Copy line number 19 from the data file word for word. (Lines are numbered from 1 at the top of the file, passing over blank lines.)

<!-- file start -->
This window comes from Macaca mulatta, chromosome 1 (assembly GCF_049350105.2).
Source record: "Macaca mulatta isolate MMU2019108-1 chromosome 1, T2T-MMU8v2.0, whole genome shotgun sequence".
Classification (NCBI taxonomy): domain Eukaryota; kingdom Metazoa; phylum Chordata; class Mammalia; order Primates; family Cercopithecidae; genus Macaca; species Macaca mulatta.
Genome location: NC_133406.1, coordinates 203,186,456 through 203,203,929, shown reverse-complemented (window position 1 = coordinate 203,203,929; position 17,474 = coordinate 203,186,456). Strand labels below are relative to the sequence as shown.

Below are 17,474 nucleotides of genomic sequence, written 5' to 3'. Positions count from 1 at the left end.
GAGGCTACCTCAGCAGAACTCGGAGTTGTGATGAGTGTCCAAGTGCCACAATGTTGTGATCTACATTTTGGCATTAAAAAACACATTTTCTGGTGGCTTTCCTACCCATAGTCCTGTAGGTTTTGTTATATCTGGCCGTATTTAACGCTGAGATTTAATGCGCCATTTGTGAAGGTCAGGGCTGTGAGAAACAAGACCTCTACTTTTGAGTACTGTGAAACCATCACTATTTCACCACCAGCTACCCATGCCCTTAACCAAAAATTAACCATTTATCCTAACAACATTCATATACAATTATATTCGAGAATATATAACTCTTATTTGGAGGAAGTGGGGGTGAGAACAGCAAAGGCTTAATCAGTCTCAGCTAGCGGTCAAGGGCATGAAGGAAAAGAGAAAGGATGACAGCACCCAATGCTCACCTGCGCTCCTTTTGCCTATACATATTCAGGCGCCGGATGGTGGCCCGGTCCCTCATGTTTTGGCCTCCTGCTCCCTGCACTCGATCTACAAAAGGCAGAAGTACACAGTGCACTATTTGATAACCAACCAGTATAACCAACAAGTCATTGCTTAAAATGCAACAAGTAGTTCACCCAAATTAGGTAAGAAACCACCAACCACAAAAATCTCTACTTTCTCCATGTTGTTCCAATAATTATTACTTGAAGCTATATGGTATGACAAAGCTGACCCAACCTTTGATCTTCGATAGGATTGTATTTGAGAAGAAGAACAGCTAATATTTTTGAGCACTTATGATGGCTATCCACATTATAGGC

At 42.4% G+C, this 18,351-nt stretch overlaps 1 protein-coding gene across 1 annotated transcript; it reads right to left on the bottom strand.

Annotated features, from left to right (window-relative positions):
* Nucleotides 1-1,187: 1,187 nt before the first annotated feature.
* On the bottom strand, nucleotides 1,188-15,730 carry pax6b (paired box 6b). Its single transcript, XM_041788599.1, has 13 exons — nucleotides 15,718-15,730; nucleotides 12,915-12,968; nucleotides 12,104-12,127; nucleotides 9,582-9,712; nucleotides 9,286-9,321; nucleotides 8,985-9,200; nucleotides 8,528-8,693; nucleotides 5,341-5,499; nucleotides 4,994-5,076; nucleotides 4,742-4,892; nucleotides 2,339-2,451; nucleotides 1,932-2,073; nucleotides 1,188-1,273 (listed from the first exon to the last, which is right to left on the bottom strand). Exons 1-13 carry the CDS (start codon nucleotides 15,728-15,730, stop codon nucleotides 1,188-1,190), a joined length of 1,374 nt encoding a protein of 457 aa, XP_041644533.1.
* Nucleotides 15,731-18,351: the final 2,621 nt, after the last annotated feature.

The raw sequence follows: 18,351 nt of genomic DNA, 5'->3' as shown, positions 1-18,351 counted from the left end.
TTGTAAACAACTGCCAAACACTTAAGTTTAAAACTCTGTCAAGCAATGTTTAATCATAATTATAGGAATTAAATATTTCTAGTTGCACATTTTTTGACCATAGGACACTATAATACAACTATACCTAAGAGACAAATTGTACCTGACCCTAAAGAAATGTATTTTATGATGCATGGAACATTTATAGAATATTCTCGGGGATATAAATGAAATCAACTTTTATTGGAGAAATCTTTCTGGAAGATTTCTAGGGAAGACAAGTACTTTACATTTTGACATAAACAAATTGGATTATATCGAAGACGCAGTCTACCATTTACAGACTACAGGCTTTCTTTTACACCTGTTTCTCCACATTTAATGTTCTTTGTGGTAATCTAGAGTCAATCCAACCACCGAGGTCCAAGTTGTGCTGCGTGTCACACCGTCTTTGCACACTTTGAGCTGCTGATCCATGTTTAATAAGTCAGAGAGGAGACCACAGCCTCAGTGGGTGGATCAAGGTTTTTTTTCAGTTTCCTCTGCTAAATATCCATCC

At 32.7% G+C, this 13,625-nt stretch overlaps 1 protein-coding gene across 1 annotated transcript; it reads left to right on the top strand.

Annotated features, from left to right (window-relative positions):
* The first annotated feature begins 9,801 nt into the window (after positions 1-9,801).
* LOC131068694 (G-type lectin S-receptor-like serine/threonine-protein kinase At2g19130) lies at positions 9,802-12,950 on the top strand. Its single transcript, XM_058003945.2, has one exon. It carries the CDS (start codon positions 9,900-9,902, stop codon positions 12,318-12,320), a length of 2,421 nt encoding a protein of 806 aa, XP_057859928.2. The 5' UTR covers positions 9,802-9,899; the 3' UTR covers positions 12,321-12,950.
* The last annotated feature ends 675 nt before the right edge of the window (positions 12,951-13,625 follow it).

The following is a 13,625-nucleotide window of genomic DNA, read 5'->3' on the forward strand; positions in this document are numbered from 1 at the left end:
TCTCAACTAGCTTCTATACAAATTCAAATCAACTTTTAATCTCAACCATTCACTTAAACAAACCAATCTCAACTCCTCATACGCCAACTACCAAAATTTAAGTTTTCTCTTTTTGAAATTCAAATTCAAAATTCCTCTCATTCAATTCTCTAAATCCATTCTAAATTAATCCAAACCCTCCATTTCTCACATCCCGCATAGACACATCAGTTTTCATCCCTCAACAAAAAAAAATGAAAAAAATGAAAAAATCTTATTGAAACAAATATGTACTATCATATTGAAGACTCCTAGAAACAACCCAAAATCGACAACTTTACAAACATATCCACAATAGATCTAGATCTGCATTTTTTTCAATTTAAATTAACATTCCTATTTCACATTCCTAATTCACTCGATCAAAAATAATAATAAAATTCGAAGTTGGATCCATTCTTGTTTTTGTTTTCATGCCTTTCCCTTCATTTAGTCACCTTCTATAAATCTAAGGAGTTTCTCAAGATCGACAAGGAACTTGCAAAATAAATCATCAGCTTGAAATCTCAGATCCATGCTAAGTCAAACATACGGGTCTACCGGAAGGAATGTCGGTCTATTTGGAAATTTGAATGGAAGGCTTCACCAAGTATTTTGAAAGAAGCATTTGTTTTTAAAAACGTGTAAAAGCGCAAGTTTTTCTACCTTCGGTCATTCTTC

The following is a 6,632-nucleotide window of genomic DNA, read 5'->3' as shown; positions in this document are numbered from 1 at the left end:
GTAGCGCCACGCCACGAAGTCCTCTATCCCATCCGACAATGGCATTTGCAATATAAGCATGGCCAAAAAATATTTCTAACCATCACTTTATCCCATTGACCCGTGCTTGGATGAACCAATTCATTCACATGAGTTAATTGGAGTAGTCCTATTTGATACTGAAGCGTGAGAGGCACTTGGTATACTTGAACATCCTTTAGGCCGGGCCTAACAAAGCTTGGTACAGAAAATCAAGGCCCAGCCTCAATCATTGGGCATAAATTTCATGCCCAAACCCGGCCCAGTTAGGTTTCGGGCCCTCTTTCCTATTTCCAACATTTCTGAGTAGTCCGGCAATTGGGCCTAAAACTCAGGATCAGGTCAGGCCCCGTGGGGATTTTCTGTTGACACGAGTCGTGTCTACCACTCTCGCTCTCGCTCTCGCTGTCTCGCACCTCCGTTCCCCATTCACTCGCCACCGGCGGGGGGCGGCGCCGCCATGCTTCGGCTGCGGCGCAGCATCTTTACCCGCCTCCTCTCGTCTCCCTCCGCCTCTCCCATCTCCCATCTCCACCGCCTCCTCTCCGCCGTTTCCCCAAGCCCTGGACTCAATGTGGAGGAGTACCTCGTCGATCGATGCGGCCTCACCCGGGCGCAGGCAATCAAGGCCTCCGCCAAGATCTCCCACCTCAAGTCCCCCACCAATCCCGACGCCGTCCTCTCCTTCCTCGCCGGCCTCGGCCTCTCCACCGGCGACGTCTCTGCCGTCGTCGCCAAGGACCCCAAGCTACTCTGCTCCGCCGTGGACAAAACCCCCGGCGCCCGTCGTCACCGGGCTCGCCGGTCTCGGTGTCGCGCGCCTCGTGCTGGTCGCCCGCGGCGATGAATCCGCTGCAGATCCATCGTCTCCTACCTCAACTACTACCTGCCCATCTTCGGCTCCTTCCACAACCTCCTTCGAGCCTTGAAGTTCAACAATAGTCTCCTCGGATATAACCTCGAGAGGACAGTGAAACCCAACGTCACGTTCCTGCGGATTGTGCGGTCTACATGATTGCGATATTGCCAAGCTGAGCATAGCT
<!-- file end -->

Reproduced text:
The following is a 13,625-nucleotide window of genomic DNA, read 5'->3' on the forward strand; positions in this document are numbered from 1 at the left end: